Reporting Shannon Carlin
On his latest single “Rio,” Theophilus London gets funky by channeling the soul greats of the ’70s. On the horn-laden throwback track, featuring the Menahan Street Band, the Brooklyn rapper shows off his sultry vocals and sounds far more relaxed than he did on his 2011 debut, Timez Are Weird These Days.
“I wanted to put a vibe out there that would change people’s taste buds of what they perceive me to be,” London told Radio.com. “So I teamed up with the Menahan Street Band and you know we made a classic song.”
But this song won’t be on London’s upcoming album Vibezz–tentatively slated for release this fall—instead it’s just a treat for fans looking to hear something new. London says the album itself will be much different from anything else he’s every done.
When asked what it will sound like, London offered a few different descriptions: “It’s like real new-school, new-beat. It’s like digital. It’s like progressive electric funk.” Then he just cut to the chase: “I’m trying to predict the future instead of being nostalgic.”
London is tired of people talking about the good ol’ days of hip-hop. “When the ‘80s were happening, everyone was trying to predict the future,” he said. ”But this generation now, they’re trying to think about the past.”
To develop his avant sound, London first had to get out of his hometown where he says he was starting to feel a bit lost. “Being a new artist everybody wants to invite you to this party or this thing is happening or come to this show…You get caught up because you want to say yes to everything,” London said. “But at the end of the day, when you really made [the music], you were by yourself, in your closet, just being personal.”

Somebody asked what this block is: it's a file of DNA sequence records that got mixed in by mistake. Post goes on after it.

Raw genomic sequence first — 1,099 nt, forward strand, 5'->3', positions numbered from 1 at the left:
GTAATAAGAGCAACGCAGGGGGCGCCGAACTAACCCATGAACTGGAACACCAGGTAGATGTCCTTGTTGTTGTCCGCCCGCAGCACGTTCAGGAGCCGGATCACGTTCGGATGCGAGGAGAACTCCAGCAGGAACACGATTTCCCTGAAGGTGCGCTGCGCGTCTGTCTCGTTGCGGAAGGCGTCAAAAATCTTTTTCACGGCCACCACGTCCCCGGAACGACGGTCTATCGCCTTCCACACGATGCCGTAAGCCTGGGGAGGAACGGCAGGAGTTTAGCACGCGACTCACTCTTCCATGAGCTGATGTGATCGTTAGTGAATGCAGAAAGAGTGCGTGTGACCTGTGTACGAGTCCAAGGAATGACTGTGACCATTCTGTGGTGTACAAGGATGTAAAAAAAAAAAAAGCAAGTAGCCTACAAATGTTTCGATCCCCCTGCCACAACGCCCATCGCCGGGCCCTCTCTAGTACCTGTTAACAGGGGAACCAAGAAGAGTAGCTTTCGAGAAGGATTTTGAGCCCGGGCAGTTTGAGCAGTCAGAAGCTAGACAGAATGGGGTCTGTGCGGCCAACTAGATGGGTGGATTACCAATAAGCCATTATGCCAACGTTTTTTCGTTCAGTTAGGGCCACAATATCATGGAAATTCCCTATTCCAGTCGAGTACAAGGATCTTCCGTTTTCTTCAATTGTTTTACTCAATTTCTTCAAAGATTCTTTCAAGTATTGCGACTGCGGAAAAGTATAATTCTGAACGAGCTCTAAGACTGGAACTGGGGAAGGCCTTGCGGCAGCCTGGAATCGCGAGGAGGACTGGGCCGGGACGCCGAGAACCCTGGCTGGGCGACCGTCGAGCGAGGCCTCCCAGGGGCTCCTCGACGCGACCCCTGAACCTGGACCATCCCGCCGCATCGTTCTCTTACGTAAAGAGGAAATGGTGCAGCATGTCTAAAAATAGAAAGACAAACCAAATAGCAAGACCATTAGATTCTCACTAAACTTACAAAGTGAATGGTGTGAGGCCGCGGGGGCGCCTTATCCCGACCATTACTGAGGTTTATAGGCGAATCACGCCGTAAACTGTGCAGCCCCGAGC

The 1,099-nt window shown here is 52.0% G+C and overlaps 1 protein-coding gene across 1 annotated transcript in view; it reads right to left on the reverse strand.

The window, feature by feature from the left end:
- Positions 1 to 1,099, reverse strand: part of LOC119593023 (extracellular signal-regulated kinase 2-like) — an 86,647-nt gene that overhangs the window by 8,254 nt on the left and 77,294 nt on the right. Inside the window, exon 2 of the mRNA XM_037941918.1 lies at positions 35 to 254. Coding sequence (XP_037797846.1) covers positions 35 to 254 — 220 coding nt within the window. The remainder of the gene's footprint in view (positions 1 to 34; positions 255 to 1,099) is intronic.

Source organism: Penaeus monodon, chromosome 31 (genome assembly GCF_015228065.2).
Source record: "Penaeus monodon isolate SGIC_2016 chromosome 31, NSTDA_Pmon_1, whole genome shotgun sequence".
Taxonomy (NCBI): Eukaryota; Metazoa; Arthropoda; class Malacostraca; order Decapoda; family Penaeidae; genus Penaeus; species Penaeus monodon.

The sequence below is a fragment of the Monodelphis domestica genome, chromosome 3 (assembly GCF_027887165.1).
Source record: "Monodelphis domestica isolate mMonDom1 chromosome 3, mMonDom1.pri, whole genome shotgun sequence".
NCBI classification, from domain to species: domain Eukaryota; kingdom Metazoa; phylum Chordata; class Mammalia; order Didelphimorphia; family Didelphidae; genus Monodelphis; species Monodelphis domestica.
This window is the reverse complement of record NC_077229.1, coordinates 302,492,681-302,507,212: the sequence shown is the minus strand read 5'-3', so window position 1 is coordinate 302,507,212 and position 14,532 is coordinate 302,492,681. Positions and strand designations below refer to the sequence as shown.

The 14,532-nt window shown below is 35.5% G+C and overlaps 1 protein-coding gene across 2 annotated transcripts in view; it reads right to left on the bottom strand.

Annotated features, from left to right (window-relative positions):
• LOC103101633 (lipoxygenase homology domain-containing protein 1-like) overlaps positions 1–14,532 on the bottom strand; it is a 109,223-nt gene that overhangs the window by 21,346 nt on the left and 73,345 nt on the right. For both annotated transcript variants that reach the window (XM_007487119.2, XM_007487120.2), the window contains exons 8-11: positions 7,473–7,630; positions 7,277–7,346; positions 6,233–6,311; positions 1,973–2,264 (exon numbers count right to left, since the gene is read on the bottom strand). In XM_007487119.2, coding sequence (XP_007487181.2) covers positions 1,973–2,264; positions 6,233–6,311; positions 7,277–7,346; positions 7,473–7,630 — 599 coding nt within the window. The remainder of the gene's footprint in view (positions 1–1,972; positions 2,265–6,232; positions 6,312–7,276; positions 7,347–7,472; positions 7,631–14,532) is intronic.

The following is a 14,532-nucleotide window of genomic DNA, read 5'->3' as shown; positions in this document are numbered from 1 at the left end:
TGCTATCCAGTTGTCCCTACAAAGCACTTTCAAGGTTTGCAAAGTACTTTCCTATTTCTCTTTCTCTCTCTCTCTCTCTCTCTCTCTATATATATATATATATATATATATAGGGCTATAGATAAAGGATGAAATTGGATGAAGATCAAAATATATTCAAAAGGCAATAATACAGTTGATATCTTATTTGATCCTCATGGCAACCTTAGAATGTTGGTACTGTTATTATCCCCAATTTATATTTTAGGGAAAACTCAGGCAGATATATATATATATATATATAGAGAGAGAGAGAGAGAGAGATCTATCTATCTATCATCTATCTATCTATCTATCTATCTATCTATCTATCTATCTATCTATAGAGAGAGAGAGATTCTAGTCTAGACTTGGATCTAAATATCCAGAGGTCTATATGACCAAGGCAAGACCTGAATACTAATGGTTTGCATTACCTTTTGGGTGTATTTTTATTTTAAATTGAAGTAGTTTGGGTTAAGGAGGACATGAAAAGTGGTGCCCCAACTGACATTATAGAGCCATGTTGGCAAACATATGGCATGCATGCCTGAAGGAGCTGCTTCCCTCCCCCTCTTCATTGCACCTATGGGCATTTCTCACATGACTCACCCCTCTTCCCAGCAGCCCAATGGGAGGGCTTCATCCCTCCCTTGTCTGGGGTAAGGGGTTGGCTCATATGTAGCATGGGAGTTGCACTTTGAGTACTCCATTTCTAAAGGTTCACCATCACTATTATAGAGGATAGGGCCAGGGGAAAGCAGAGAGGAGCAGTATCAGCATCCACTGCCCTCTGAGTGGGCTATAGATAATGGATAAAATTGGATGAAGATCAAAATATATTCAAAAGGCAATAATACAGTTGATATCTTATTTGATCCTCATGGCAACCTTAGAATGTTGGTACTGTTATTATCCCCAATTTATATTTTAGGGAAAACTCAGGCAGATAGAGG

In the two years since his debut, London has spent four months in Paris working with French house producer Brodinski and two months in Germany working with Austrian producer CID RIM. “They’re brand new producers people don’t know,” London said of his collaborators. “I wanted to do something new. New idea.”
He’s currently finishing up the album in Palm Springs, California where he rented a big house. “It’s like mid-century modern,” London said. “I have a studio in the living room and I’m writing some good songs.” He spends 24/7 just writing and recording, something that he would never have been able to do in New York City.
London isn’t the same artist he was two years ago. He’s more focused, and he’s determined to stand out from the crowd. This means he’s willing to try out new things, including throwing out conventional ideas of how to record an album. “I’m tired of the idea of renting a studio that all these same artists go to and it’s the same gear, same sound, same plug-ins. What’s personal about it?” the 26-year-old rapper asked. “Everybody’s coming out with the same sound and having all this f***ing equipment to be so perfect now. Where’s the human error?”
While London’s debut was a fun, highly-produced party record that gave fans songs like “Last Name London” and “Why Even Try,” which featured Sara Quin from Tegan and Sara, this time around he is more interested in highlighting his flaws, musically and personally. “I’m talking about different topics,” London said, rattling off a few different titles including the relationship focused “You’re Gonna Need Somebody,” the R. Stevie Moore song “Everyone But Everyone,” and “Smoke Dancehalls,” a bumpin’ and grindin’ reggae track. “It’s really my story.”
But even more than being personal, London wants his upcoming album to help expand the definition of hip-hop music. Just as Kanye West did with Yeezus.
“People are too comfortable in what they’re doing,” London said about the current state of rap music. “That’s why I love the Yeezus record, it’s defining what music is, you know? Kanye, like Prince when he first hit the scene, is just making genre-less music. And I just see what he’s doing and it sounds dope. I just want to give myself something new that I made and I can listen to at the end of the day and be like, ‘Whoa, what is this?’”